Post-Print筆數 : 27 |
Items with full text/Total items : 94559/125088 (76%)
Visitors : 29751274
Online Users : 343
Please use this identifier to cite or link to this item:
|Title: ||Abnormal Resting-State Connectivity in a Substantia Nigra-Related Striato-Thalamo-Cortical Network in a Large Sample of First-Episode Drug-Naïve Patients With Schizophrenia.|
Duncan, Niall W.
|Keywords: ||schizophrenia:substantia nigra:resting-state, fMRI:functional connectivity:slow frequency bands:neural synchronization|
|Issue Date: ||2018-01-15 11:39:34 (UTC+8)|
|Abstract: ||Objective: The dopamine hypothesis is one of the most influential theories of the neurobiological background of schizophrenia (SCZ). However, direct evidence for abnormal dopamine-related subcortical-cortical circuitry disconnectivity is still lacking. The aim of this study was therefore to test dopamine-related substantia nigra (SN)-based striato-thalamo-cortical resting-state functional connectivity (FC) in SCZ. Method: Based on our a priori hypothesis, we analyzed a large sample resting-state functional magnetic resonance imaging (fMRI) dataset from first-episode drug-naïve SCZ patients (n = 112) and healthy controls (n = 82) using the SN as the seed region for an investigation of striato-thalamo-cortical FC. This was done in the standard band of slow frequency oscillations and then in its subfrequency bands (Slow4 and Slow5). Results: The analysis showed in SCZ: (1) reciprocal functional hypo-connectivity between SN and striatum, with differential patterns for Slow5 and Slow4; (2) functional hypo-connectivity between striatum and thalamus, as well as functional hyper-connectivity between thalamus and sensorimotor cortical areas, specifically in Slow4; (3) correlation of thalamo-sensorimotor functional hyper-connectivity with psychopathological symptoms. Conclusions: We demonstrate abnormal dopamine-related SN-based striato-thalamo-cortical FC in slow frequency oscillations in first-episode drug-naive SCZ. This suggests that altered dopaminergic function in the SN leads to abnormal neuronal synchronization (as indexed by FC) within subcortical-cortical circuitry, complementing the dopamine hypothesis in SCZ on the regional level of resting-state activity.|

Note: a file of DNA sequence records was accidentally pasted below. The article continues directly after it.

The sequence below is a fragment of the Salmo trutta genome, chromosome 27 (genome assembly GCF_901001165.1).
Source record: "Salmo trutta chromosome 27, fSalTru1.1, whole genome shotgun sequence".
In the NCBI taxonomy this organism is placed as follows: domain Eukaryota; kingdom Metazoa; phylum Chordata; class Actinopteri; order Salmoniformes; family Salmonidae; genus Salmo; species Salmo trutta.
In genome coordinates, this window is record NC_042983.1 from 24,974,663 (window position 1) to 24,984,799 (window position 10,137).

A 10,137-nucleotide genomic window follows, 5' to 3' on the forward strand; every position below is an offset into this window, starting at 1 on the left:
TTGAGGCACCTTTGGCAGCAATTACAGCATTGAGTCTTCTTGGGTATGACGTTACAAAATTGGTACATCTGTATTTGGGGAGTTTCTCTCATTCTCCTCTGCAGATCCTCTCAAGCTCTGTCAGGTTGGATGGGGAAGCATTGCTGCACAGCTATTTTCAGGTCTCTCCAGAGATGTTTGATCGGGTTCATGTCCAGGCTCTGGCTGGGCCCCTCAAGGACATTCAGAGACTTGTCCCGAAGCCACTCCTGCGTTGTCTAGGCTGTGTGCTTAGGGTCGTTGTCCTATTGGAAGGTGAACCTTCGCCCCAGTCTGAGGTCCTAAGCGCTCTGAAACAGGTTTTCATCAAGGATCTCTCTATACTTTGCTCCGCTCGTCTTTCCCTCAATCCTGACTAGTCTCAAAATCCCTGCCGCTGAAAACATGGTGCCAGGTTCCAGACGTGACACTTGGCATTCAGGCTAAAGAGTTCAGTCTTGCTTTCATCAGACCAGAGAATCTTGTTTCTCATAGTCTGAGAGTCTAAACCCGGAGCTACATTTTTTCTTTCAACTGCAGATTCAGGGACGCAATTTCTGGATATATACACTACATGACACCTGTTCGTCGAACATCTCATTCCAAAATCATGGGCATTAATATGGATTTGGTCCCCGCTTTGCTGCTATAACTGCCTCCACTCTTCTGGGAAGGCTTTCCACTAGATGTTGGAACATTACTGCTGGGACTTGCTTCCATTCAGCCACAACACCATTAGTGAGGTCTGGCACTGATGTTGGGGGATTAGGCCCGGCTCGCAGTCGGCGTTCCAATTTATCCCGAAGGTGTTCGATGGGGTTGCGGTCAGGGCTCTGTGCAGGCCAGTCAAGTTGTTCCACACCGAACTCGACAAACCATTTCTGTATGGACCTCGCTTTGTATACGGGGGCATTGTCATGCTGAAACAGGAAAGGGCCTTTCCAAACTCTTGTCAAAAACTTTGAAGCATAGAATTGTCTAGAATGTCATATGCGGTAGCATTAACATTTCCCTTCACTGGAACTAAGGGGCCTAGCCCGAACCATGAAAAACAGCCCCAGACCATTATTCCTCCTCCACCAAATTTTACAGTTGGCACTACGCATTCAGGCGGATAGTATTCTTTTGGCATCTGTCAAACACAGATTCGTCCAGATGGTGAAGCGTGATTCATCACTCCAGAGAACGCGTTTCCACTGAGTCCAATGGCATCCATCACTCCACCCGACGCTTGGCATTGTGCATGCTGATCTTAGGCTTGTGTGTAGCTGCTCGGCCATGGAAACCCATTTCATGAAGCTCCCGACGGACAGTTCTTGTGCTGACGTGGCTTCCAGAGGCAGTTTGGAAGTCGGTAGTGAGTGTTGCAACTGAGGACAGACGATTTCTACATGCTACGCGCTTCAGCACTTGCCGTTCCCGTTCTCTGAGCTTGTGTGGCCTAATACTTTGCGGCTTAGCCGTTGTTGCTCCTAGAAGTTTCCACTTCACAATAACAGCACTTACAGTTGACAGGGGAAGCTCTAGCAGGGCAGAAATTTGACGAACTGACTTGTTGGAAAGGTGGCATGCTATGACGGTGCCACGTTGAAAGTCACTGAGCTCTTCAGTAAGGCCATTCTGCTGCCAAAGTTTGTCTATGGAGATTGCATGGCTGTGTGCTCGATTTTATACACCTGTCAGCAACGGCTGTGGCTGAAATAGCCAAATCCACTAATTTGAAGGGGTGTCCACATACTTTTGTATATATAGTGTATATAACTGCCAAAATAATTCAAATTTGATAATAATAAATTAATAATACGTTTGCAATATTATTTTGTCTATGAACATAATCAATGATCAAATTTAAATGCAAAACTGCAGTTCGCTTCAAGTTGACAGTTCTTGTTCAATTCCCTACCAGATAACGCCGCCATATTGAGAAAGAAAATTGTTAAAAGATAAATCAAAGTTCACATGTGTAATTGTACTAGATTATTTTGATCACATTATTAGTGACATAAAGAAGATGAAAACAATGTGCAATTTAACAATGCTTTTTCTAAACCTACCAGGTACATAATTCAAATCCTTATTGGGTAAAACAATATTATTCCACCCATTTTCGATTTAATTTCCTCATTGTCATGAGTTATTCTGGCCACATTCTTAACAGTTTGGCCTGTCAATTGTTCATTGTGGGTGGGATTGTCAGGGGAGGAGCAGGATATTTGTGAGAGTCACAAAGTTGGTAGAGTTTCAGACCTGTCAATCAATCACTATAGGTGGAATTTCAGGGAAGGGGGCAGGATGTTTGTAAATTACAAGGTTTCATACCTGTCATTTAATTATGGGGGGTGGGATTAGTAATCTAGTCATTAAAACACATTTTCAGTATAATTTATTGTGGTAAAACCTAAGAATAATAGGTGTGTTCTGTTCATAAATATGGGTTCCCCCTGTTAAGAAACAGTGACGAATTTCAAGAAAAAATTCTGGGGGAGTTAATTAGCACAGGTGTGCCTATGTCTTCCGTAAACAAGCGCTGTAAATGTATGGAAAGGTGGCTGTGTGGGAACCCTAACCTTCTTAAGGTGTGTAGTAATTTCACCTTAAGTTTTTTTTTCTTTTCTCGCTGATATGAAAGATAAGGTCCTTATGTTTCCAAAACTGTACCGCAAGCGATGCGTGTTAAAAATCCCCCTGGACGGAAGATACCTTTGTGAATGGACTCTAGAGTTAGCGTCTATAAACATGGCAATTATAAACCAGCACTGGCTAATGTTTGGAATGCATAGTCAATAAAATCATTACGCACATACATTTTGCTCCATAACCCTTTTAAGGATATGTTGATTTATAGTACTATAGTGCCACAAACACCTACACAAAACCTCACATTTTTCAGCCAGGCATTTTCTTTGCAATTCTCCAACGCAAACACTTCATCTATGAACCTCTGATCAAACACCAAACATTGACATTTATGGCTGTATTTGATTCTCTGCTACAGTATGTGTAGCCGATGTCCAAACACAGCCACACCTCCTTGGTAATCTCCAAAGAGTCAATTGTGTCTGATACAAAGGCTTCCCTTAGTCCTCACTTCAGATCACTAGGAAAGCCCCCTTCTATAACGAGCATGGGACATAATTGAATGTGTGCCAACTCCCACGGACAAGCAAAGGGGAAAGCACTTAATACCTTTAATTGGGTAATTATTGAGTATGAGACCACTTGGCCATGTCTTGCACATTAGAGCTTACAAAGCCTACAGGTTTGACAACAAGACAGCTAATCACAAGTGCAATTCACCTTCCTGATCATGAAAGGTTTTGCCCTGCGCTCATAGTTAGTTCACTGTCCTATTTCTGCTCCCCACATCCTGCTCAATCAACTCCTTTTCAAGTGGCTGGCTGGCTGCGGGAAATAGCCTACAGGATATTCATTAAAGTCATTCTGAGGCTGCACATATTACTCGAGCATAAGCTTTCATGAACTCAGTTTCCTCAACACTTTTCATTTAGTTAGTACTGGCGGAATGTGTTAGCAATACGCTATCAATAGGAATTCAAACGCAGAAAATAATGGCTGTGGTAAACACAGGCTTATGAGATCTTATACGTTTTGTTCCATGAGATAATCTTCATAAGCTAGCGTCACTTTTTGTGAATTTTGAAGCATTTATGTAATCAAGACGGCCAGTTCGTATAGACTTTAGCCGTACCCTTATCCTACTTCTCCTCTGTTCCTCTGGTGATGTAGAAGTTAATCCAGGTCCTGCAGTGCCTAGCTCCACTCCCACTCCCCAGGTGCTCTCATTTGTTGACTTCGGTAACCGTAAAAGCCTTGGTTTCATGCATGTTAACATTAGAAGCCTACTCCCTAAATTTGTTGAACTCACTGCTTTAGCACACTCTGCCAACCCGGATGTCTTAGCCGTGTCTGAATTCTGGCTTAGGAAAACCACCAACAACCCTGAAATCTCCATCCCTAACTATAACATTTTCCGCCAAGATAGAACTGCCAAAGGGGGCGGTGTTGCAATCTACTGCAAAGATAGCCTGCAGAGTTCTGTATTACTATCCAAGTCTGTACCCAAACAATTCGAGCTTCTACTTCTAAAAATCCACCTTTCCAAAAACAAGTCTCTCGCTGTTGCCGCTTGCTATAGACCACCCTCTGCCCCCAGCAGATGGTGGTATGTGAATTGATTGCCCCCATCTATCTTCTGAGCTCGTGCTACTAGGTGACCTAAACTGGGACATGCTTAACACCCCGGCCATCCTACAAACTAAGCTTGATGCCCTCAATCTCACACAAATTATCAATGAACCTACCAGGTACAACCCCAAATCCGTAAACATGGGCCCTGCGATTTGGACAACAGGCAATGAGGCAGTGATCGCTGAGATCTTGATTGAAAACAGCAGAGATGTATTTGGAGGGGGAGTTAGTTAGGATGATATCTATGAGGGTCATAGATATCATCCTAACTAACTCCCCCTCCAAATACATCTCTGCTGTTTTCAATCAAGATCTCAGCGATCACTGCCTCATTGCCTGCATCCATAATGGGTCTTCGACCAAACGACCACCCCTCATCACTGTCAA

|Relation: ||Schizophrenia Bulletin, Volume 44, Issue 2, Pages 419–431|
|Data Type: ||article|
|DOI 連結: ||http://dx.doi.org/10.1093/schbul/sbx067|
|Appears in Collections:||[心理學系] 期刊論文|
Files in This Item:
All items in 政大典藏 are protected by copyright, with all rights reserved.